Alteration in the Function and Expression of SLC and ABC Transporters in the Neurovascular Unit in Alzheimer’s Disease and the Clinical Significance
Yongming Jia1, Na Wang2, Yingbo Zhang3, Di Xue1, Haoming Lou4,*, Xuewei Liu1,*
1Department of Neuropharmacology, College of Pharmacy, Qiqihar Medical University, Qiqihar, China 2Department of Pathophysiology, Basic Medical Science College, Qiqihar Medical University, Qiqihar, China 3College of Pathology, Qiqihar Medical University, Qiqihar, China 4Department of Medicinal Chemistry and Chemistry of Chinese Materia Medica, School of Pharmacy, Changchun University of Chinese Medicine, Changchun, China
The neurovascular unit (NVU) plays an important role in maintaining the function of the central nervous system (CNS). Emerging evidence has indicated that the NVU changes function and molecules at the early stage of Alzheimer’s disease (AD), which initiates multiple pathways of neurodegeneration. Cell types in the NVU have become attractive targets in the interventional treatment of AD. The NVU transportation system contains a variety of proteins involved in compound transport and neurotransmission. Brain transporters can be classified as members of the solute carrier (SLC) and ATP-binding cassette (ABC) families in the NVU. Moreover, the transporters can regulate both endogenous toxins, including amyloid-beta (Aβ) and xenobiotic homeostasis, in the brains of AD patients. Genome-wide association studies (GWAS) have identified some transporter gene variants as susceptibility loci for late-onset AD. Therefore, the present study summarizes changes in blood-brain barrier (BBB) permeability in AD, identifies the location of SLC and ABC transporters in the brain and focuses on major SLC and ABC transporters that contribute to AD pathology.
Jia Yongming,Wang Na,Zhang Yingbo, et al. Alteration in the Function and Expression of SLC and ABC Transporters in the Neurovascular Unit in Alzheimer’s Disease and the Clinical Significance[J]. Aging and disease,
2020, 11(2): 390-404.
Regulate glutamate homeostasis and affect excitotoxic neuronal damage in AD
Expressed in endothelial cell, neurons, astrocytes and microglia
Regulate glucose homeostasis in the brain Accelerate BBB breakdown, following secondary neurodegeneration caused by Aβ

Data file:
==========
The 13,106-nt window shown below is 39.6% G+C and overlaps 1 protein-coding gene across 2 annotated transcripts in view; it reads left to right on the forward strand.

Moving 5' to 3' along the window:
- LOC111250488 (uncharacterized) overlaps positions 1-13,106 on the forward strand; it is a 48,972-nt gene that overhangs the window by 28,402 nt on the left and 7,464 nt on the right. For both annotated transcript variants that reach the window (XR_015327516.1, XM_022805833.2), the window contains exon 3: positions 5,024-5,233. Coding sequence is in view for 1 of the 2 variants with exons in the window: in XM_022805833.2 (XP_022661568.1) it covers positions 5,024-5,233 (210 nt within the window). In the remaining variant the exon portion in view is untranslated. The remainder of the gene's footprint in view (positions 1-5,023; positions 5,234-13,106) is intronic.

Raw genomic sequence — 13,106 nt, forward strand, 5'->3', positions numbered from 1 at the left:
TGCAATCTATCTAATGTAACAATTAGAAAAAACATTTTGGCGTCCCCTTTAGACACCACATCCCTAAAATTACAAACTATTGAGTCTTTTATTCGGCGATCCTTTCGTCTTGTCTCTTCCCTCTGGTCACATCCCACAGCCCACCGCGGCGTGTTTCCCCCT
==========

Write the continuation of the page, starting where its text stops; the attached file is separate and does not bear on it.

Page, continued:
Expressed in endothelial cells, pericytes, astrocytes, the choroid plexus and neurons
Transport of endoxenobiotics across the encephalon Involved in the clearance of Aβ from the brain into blood ABCB1 at the BBB declines during normal aging
  
Highly expressed in BBB endothelial cells
Mediates the cellular efflux of Aβ in HEK293 cells
Expressed in brain capillary endothelial cells, glial cells and neurons
Mediates the efflux of cholesterol to form apoE-containing lipoprotein Suppresses ABCG1 and ABCG4 function and increases Aβ secretion Mediates the cellular efflux of Aβ in HEK293 cells stably transfected with mouse abcg4
[109, 110]  
Widely expressed in brain tissues
Stimulates the efflux of cholesterol and phospholipid to ApoE Increased ABCA1 levels induced by LXR ligands can increase the secreted Aβ concentration Decreases the influx of Aβ across the BBB Regulates the levels of ApoE and ApoE lipidation ABCA1 rs2422493 (C-477T) polymorphism are associated with increasing AD risk
    
Expressed in microglia, neurons, and brain endothelial cells
Mediates the transfer of phospholipids and cholesterol across cell membranes Inhibits Aβ secretion without affecting the activities of α- and β-secretases Plays roles in APP processing, leading to enhanced Aβ secretion Phagocytic Aβ clearance in microglia is reduced in Abca7-/- mice ABCA7 SNPs are relate to the occurrence of AD
    
Localized in brain endothelial cells, astrocytes and pericytes
Lack of ABCC1 could increase Aβ40 and Aβ42 levels compared to those in ABCC1-positive controls
Table 1 An overview of the SLC and ABC transporters in the brain, with the proposed relevance to AD pathology.
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